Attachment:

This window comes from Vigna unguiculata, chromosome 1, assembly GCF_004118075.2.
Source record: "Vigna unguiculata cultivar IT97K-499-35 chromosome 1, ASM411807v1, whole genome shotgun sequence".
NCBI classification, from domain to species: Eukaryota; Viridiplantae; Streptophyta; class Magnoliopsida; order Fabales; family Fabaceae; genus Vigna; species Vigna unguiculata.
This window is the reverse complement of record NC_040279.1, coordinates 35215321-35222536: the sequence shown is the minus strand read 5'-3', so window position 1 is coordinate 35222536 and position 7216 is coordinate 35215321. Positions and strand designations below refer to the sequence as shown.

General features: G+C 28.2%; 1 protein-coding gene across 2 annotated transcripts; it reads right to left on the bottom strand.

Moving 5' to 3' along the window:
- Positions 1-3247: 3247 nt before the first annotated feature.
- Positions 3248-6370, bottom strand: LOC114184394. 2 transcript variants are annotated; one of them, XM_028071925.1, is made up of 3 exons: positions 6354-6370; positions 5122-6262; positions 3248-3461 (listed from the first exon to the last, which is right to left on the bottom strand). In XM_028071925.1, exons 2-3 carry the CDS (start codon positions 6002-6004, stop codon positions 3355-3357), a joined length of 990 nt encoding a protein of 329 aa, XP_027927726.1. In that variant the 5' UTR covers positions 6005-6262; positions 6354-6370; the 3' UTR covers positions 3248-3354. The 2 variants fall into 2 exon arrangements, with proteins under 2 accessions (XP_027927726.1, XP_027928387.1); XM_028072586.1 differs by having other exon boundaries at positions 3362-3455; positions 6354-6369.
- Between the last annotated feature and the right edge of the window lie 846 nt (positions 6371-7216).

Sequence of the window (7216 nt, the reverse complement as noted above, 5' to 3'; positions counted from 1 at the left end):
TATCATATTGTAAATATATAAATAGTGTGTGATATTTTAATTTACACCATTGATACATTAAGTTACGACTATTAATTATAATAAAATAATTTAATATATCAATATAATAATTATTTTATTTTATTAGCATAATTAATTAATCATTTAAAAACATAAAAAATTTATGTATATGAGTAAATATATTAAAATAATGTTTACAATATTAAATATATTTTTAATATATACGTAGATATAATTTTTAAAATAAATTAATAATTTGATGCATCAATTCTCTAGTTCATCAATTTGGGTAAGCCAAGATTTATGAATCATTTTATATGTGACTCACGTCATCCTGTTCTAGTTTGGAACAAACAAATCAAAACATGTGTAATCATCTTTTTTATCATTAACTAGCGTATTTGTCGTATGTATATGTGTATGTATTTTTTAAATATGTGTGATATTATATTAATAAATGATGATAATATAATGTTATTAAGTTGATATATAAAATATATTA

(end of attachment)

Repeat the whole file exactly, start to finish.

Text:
This window comes from Vigna unguiculata, chromosome 1, assembly GCF_004118075.2.
Source record: "Vigna unguiculata cultivar IT97K-499-35 chromosome 1, ASM411807v1, whole genome shotgun sequence".
NCBI classification, from domain to species: Eukaryota; Viridiplantae; Streptophyta; class Magnoliopsida; order Fabales; family Fabaceae; genus Vigna; species Vigna unguiculata.
This window is the reverse complement of record NC_040279.1, coordinates 35215321-35222536: the sequence shown is the minus strand read 5'-3', so window position 1 is coordinate 35222536 and position 7216 is coordinate 35215321. Positions and strand designations below refer to the sequence as shown.

General features: G+C 28.2%; 1 protein-coding gene across 2 annotated transcripts; it reads right to left on the bottom strand.

Moving 5' to 3' along the window:
- Positions 1-3247: 3247 nt before the first annotated feature.
- Positions 3248-6370, bottom strand: LOC114184394. 2 transcript variants are annotated; one of them, XM_028071925.1, is made up of 3 exons: positions 6354-6370; positions 5122-6262; positions 3248-3461 (listed from the first exon to the last, which is right to left on the bottom strand). In XM_028071925.1, exons 2-3 carry the CDS (start codon positions 6002-6004, stop codon positions 3355-3357), a joined length of 990 nt encoding a protein of 329 aa, XP_027927726.1. In that variant the 5' UTR covers positions 6005-6262; positions 6354-6370; the 3' UTR covers positions 3248-3354. The 2 variants fall into 2 exon arrangements, with proteins under 2 accessions (XP_027927726.1, XP_027928387.1); XM_028072586.1 differs by having other exon boundaries at positions 3362-3455; positions 6354-6369.
- Between the last annotated feature and the right edge of the window lie 846 nt (positions 6371-7216).

Sequence of the window (7216 nt, the reverse complement as noted above, 5' to 3'; positions counted from 1 at the left end):
TATCATATTGTAAATATATAAATAGTGTGTGATATTTTAATTTACACCATTGATACATTAAGTTACGACTATTAATTATAATAAAATAATTTAATATATCAATATAATAATTATTTTATTTTATTAGCATAATTAATTAATCATTTAAAAACATAAAAAATTTATGTATATGAGTAAATATATTAAAATAATGTTTACAATATTAAATATATTTTTAATATATACGTAGATATAATTTTTAAAATAAATTAATAATTTGATGCATCAATTCTCTAGTTCATCAATTTGGGTAAGCCAAGATTTATGAATCATTTTATATGTGACTCACGTCATCCTGTTCTAGTTTGGAACAAACAAATCAAAACATGTGTAATCATCTTTTTTATCATTAACTAGCGTATTTGTCGTATGTATATGTGTATGTATTTTTTAAATATGTGTGATATTATATTAATAAATGATGATAATATAATGTTATTAAGTTGATATATAAAATATATTA